Online-to-Offline (O2O), a step toward Omni-channel

Many Indian eCommerce companies are building their presence outside of pure play online retail and franchising through a variety of models, to build retail shops, increase brand awareness and acquire more customers.
Online-to-Offline (O2O), a step toward Omni-channel

Many Indian eCommerce companies are building their presence outside of pure play online retail and franchising through a variety of models, to build retail shops, increase brand awareness and acquire more customers. 

The retail industry has reached a full circle. In the past couple of years, pure online retailers and eCommerce shops have forayed into physical retail space and brick-and-mortar retailers are expanding their presence online to gauge the market. DLF Brands Ltd. – that manages Mango and Forever21 in India – and Arvind – the brand behind US Polo, Calvin Klein, Arrow and Gap – have announced plans to launch their online marketplaces, while to reinforce the online brand eCommerce companies like Lenskart, FirstCry, MakeMyTrip, Healthkart, Pepperfry etc are expanding into physical retail points to increase their presence and acquire more customers. The development will be prominent in the future, experts suggest.

Online-to-Offline (O2O) Model Gaining Traction

While FirstCry is all set to take the tally of its 100 stores to 400 by 2017, Lenskart bets big on its strategy to have about 2,000 stores by adding 2-3 stores per week. Says Supam Maheshwari, CEO and Founder, – a firm that works on a hybrid model and is present on web, mobile and offline stores, “With the Omni-channel strategy in full swing, we believe in creating a seamless experience, offering purchasing flexibility for parents through the mobile, web and offline store formats. By March 2016, we plan to open 100 new stores taking the total to 200 stores and we plan to cross the count of 400 stores in India by 2017 and make shopping for kids an easy experience across all tiers.”

In order to reach masses and as part of their O2O strategy, the firm also runs a programme where the brand reaches over 70,000 selective parents every month and gives them a FirstCry Box. Under this programme, free gift boxes are given to each new parent across 6,000 (plus) hospitals in India to congratulate them on the birth of their child.

“We have an Omni-channel presence to increase our touch points. These physical stores offer our customers an exclusive opportunity to ‘touch and feel’ before making a purchase. Lenskart currently has over 100 stores spread across more than 66 Indian cities including Tier II and Tier III cities,” said Peyush Bansal, Founder and CEO at Lenskart.

“Our plan is to have around 2,000 stores in the near future and we are adding approx. 2-3 stores per week to get to that number,” added Bansal.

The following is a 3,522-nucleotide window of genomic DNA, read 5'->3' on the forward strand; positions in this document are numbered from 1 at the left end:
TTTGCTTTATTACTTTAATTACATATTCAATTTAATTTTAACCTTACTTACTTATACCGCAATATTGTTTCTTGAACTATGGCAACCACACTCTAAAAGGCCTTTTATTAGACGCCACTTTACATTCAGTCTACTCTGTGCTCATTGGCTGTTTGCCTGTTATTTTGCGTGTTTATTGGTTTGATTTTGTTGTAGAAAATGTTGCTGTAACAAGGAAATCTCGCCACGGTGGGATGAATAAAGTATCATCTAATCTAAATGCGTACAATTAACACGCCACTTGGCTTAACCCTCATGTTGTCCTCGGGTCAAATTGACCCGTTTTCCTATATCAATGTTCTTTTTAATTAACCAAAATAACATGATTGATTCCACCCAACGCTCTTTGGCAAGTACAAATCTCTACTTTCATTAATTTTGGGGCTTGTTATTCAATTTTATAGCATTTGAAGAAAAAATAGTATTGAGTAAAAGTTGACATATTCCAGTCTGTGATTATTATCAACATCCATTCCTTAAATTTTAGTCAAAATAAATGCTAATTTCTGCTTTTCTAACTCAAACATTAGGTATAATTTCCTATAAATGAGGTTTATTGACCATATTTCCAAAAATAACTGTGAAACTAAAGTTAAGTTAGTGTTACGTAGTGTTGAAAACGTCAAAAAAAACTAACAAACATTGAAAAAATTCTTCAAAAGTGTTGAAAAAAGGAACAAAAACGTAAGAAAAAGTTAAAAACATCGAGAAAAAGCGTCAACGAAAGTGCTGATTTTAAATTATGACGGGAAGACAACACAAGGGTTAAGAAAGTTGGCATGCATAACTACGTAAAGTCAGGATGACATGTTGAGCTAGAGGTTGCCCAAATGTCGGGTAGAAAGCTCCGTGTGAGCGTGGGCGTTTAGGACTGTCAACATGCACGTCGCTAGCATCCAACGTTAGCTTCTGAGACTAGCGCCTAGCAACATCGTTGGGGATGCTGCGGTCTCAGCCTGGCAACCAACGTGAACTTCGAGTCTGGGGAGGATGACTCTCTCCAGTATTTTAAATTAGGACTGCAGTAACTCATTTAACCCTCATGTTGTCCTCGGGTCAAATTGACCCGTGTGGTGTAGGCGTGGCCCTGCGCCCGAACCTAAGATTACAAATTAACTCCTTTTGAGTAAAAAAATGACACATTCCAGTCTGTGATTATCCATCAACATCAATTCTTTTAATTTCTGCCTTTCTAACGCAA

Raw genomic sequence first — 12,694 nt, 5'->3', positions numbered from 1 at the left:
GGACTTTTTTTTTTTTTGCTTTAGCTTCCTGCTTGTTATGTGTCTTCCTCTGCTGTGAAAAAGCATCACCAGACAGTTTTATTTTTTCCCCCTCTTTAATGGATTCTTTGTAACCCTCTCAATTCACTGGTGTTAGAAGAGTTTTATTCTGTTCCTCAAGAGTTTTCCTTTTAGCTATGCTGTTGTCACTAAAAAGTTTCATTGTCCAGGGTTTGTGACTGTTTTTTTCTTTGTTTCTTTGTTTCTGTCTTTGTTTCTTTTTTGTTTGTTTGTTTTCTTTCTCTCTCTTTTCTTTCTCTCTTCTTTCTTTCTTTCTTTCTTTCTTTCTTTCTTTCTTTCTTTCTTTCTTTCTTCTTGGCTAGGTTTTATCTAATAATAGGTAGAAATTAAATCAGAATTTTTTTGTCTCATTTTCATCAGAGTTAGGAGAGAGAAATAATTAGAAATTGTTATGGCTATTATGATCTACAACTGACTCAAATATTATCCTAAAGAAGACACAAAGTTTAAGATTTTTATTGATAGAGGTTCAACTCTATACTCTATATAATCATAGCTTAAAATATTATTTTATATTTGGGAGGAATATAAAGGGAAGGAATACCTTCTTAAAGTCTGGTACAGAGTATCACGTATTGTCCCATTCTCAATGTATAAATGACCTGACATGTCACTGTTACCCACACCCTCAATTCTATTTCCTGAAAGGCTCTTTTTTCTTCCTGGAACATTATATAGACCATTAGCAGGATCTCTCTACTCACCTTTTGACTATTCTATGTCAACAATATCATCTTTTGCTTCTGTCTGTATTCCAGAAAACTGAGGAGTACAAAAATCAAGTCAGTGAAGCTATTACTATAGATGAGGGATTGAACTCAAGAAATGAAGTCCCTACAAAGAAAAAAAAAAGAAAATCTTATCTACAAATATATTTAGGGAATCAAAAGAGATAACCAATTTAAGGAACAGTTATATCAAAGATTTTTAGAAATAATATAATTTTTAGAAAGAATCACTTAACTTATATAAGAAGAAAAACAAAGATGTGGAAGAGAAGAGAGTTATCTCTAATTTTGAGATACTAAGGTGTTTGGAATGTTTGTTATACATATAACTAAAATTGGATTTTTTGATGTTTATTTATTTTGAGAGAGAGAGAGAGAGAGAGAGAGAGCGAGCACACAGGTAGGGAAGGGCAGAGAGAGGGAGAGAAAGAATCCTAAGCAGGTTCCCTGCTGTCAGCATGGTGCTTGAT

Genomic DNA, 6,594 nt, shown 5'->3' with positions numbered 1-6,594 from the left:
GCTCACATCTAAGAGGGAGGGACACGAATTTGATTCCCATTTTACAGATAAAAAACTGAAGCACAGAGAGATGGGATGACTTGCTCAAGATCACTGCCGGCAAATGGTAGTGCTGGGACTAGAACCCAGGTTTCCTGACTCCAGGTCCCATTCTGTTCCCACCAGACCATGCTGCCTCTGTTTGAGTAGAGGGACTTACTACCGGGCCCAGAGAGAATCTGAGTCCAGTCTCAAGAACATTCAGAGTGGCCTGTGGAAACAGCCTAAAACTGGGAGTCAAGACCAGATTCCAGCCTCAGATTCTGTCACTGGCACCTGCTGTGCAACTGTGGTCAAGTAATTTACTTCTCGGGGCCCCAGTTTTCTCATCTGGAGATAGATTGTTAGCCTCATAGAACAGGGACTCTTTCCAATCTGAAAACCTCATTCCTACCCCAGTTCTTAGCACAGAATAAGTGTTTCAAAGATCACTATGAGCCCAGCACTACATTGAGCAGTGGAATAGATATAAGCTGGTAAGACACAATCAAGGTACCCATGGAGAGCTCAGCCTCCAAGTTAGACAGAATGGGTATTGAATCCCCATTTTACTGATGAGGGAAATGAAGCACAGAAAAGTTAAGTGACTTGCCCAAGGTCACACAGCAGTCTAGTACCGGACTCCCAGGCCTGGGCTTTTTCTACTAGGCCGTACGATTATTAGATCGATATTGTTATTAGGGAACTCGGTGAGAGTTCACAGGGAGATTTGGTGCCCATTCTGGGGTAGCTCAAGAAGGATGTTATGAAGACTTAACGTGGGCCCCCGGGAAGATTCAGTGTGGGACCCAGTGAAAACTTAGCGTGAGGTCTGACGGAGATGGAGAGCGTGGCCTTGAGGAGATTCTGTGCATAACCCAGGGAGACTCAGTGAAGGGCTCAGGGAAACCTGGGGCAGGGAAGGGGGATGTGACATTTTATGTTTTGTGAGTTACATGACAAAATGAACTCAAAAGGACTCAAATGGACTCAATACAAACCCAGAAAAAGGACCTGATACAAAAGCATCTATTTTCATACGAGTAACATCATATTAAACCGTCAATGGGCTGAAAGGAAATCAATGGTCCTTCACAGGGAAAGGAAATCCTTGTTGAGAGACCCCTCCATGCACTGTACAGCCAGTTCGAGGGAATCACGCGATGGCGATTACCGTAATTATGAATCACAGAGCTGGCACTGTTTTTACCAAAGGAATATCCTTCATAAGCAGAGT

Mode of Franchising

FirstCry currently has unit franchising model and the firm strongly believes in that. “With unit franchising, a franchisee brings with him a great deal of local knowledge that is the key to retail. Also, dedication and commitment towards the franchisee is another factor which comes along with unit franchising,” pointed out Maheshwari. “To grow the business, high involvement is required, thus an individual franchisee will be able to do greater justice,” he maintained. Having a unit franchisee model also helps the company to treat all its franchisees as different profit centres.

At Lenskart, the company has a mix of unit and master franchising with a skew towards unit franchising. Bansal opined, “This is essentially because eyewear as a category requires personal involvement of franchisees to be able to build customer trust, which is done most effectively through the individual business partners managing stores.” The hybrid, assisted eCommerce model works very well for a complex category like eyewear.

O2O for Customer Acquisition and Brand Awareness

What started as a channel to kill the retail stores is seen heading to brick-and-mortar stores for categories such as furniture, eyewear, baby wear, health and wellness, jewellery, apparel and travel. Although majority of players claim to connect with the no-Internet generation through this move, reasons could relay across other levels such as shopping cart abandonment, customer dissatisfaction, rise in the number of returns, firms wanting to put a face to the name, and some others such as strengthening their positioning, moving away from the online clutter and giving the customer a chance to ‘look and feel’ the products.

While FirstCry, Lenskart and MakeMyTrip already have spaced in on multiple cities, the furniture and home product marketplace Pepperfry announced launch of 20 stores by year-end. MakeMyTrip has over 10 stores, and physical expansion is the main agenda on Healthkart’s future plan as well, according to an industry source.

So much so, the start-ups who have recently ventured into online retailing have put go-physical plans in place. Biting into the physical space would not only ensure customer acquisition, but create more brand awareness. “There are still lots of regions where people prefer to shop in their local market or the omniscient Indian mentality ‘to see is to believe’ exists. We are cashing in on that. We will be physically present in over five states by the end of 2015,” said Ritvij Pathak, Managing Director,, a product-as-a-service based start-up, offering pandit booking, epooja and manufacturers and dealers in brass/crystal/aluminium artifacts.


So, while having a brick-and-mortar presence will differentiate the eCommerce players from the pure play online retailers, and the ‘hybrid’ model will help the early adopters in customer acquisition and more brand awareness, online retail will continue to live and rise. The industry is skewing toward Omni-channel adoption, for sure, and new stores are mushrooming all over.

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